TO: ACQUISITION REFORM WORKING GROUP (ARWG):
Linda Bauer Darr, CEO, American Council of Engineering Companies (ACEC) Steve Sandherr, CEO, Associated General Contractors of America (AGC) Todd Thibodeaux, CEO, Computing Technology Industry Association (CompTIA) Jason Oxman, CEO, Information Technology Industry Council (ITI) General Hawk Carlisle, USAF (Ret), CEO, National Defense Industrial Association (NDIA) Thomas J. Donohue, CEO, United States Chamber of Commerce (U.S. Chamber)
FROM: George Williams, CEO, AMERICAN SHIPBUILDING SUPPLIERS ASSOCIATION
RE: ARWG Letter dated September 24, 2020 to the Senate and House Armed Services Committees sharing“…suggestions and proposals for the defense authorization legislation for FY2021.”
DATE: November 13, 2020
The American Shipbuilding Suppliers Association (ASSA) advocates for the United States shipbuilding supplier community. We address industry-wide issues directly to Congress, the Navy and the U.S. Coast Guard. Our end objective is to ensure that our domestic shipbuilding companies remain robust, strategic assets to the United States defense programs.
We were concerned to read in the referenced letter the blanket statement from the ARWG regarding House Sec. 825 Enhanced domestic content requirement for major defense acquisition programs. Your letter, reference page 9, identifies your concerns as follows: “Given the complex nature of the global supply chain, particularly in the areas of information and communications technologies (ICT), the feasibility of this provision is questionable and cause for concern among industry partners of the Department.”
By law, US Navy ships are required to be built in US shipyards (10 USC §7309). The national security justification for this is clear. However, there is no such requirement for critical Hull, Mechanical & Electrical (HM&E) components—propulsion systems, machinery control systems, shafts, bearings, ships service power generation and many others—to be manufactured in the U.S.
ASSA’s position is that Congressional direction is needed for components for all Navy Surface Ships and Unmanned Vessels to be required to be designed, engineered, manufactured and assembled in the U.S. Continued foreign encroachment on American Manufacturers is a matter of economics and national security.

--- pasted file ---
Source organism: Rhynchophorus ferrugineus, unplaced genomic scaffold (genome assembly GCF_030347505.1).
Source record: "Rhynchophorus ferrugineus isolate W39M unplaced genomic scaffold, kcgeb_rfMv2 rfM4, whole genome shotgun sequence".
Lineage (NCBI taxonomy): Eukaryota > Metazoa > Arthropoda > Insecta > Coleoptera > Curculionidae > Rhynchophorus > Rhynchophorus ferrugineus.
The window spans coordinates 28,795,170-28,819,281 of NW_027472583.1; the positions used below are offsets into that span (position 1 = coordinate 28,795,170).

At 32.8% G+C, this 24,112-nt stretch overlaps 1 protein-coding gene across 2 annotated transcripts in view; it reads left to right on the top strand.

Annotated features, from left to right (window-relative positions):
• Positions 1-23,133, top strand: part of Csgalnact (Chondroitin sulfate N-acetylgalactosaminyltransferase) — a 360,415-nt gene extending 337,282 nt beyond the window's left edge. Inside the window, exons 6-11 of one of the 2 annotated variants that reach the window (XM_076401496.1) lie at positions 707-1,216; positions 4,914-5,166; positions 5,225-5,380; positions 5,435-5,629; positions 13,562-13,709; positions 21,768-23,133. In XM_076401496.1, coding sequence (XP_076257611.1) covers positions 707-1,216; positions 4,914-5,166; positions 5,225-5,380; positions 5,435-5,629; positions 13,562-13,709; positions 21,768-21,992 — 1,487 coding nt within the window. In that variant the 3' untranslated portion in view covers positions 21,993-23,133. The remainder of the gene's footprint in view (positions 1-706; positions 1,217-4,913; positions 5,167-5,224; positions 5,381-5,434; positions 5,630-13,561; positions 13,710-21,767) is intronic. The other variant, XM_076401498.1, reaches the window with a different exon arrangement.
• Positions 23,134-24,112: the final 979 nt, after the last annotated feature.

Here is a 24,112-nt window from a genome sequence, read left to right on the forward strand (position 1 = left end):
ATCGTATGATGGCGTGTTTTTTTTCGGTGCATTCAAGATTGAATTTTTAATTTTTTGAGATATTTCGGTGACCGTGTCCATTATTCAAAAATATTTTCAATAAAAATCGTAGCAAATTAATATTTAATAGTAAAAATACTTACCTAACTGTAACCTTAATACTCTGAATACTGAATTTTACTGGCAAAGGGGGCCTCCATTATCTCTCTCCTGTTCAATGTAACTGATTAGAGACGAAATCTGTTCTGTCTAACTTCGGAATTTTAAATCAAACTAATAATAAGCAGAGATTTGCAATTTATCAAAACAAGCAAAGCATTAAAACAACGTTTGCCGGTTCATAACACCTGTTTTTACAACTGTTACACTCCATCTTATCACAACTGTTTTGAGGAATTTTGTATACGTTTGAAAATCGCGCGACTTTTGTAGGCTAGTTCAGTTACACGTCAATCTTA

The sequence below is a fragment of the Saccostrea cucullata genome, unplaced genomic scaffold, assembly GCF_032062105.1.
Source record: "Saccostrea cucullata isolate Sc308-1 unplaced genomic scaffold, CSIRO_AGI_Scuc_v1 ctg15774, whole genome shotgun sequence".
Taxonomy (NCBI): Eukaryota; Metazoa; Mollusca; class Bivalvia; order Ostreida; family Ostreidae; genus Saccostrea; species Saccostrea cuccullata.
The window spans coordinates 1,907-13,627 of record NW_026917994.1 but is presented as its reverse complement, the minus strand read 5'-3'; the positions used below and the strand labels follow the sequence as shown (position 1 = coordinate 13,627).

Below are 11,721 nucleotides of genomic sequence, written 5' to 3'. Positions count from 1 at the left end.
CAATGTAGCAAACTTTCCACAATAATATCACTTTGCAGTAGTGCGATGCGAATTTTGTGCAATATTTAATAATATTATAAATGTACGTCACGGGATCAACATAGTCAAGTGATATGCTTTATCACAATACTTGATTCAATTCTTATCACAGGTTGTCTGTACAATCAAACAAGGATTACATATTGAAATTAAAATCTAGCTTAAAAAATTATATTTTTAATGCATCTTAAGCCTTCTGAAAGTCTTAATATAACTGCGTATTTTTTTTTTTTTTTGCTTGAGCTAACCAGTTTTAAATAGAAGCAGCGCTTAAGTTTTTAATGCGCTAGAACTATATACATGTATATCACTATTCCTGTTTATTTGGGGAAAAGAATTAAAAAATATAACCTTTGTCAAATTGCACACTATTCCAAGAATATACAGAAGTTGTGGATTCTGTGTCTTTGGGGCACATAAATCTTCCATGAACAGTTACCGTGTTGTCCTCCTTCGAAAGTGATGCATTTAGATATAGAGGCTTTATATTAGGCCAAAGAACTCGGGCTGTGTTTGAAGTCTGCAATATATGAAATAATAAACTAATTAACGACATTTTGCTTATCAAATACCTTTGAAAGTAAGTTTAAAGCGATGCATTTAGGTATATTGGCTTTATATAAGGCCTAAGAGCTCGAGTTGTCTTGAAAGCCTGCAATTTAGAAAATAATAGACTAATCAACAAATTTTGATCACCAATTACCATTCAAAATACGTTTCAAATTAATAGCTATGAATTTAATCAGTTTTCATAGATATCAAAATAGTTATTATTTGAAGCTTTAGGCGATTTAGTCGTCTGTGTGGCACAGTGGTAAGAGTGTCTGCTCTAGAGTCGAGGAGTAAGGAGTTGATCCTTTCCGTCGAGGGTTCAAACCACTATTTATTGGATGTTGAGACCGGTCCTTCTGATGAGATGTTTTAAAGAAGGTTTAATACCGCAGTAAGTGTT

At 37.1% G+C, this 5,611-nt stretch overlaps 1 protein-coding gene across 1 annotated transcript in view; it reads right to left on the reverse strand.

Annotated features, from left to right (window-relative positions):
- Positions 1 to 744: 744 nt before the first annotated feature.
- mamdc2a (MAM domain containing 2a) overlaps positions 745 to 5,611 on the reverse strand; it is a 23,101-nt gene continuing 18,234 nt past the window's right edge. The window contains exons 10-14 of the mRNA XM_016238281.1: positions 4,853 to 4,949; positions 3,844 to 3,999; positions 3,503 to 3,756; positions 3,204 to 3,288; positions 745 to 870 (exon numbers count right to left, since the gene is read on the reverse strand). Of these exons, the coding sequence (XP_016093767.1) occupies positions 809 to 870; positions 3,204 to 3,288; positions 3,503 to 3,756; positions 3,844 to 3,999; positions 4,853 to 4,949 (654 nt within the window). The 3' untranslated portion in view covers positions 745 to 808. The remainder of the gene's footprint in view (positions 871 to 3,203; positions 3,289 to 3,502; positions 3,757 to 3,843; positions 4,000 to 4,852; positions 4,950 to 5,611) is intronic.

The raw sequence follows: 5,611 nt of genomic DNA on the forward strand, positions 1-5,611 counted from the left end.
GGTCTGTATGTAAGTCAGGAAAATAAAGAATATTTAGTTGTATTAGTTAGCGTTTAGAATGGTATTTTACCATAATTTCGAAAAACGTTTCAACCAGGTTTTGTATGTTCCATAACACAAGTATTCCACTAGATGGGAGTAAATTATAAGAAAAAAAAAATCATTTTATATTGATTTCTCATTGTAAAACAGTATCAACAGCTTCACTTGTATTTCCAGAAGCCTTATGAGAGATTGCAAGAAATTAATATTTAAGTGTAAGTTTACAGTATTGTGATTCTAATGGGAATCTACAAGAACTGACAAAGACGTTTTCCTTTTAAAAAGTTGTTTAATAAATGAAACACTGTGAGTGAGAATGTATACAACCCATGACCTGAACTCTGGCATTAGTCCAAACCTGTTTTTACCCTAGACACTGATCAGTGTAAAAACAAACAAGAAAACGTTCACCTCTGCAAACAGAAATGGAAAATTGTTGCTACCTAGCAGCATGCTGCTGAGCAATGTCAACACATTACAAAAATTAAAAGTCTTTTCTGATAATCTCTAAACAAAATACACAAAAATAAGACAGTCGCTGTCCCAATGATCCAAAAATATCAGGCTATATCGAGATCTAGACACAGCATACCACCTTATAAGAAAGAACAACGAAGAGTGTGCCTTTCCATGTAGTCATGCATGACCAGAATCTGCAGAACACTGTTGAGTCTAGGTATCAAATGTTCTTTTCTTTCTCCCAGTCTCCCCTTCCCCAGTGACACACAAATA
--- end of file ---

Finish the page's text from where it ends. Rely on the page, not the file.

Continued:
ASSA understands the complexity of the defense global supply chain and wishes to directly engage with the ARWG signatories of the subject letter. The ASSA objective is to define common ground with ARWG enabling a joint communication to Congressional Armed Services Committees which supports Buy American shipbuilding as noted in the 2021 defense authorization legislation.
ASSA POSITION BACKGROUND:
Currently, acquisition decisions are relegated to shipyard primes or their foreign-owned partners, and there is no requirement for sourcing these components within the U.S. Shipbuilding Supplier Industrial Base. This situation is decimating the American Shipbuilding Suppliers industry so much so that one day, the U.S. will be totally dependent upon foreign countries to defend our Nation.
The draft FY 2021 Defense Appropriations Act under the guidance of Chairman Pete Visclosky (D-IN) included a requirement that all preliminary requirements development, performance specification development, and related efforts for a host of new Navy ship classes now seeking R&D funding must include specifications that “all hull, mechanical, and electrical components are manufactured in the United States.” Representative Norcross’ Amendment includes a time table, incrementally raising the domestic percentages on an annual basis. Some lawmakers are saying they support the increase in jobs the Buy American Legislation would generate but worry that the Representative Norcross’ proposed timeline is too aggressive. ASSA believes that Congress has not been aggressive enough to save American jobs and manufacturers.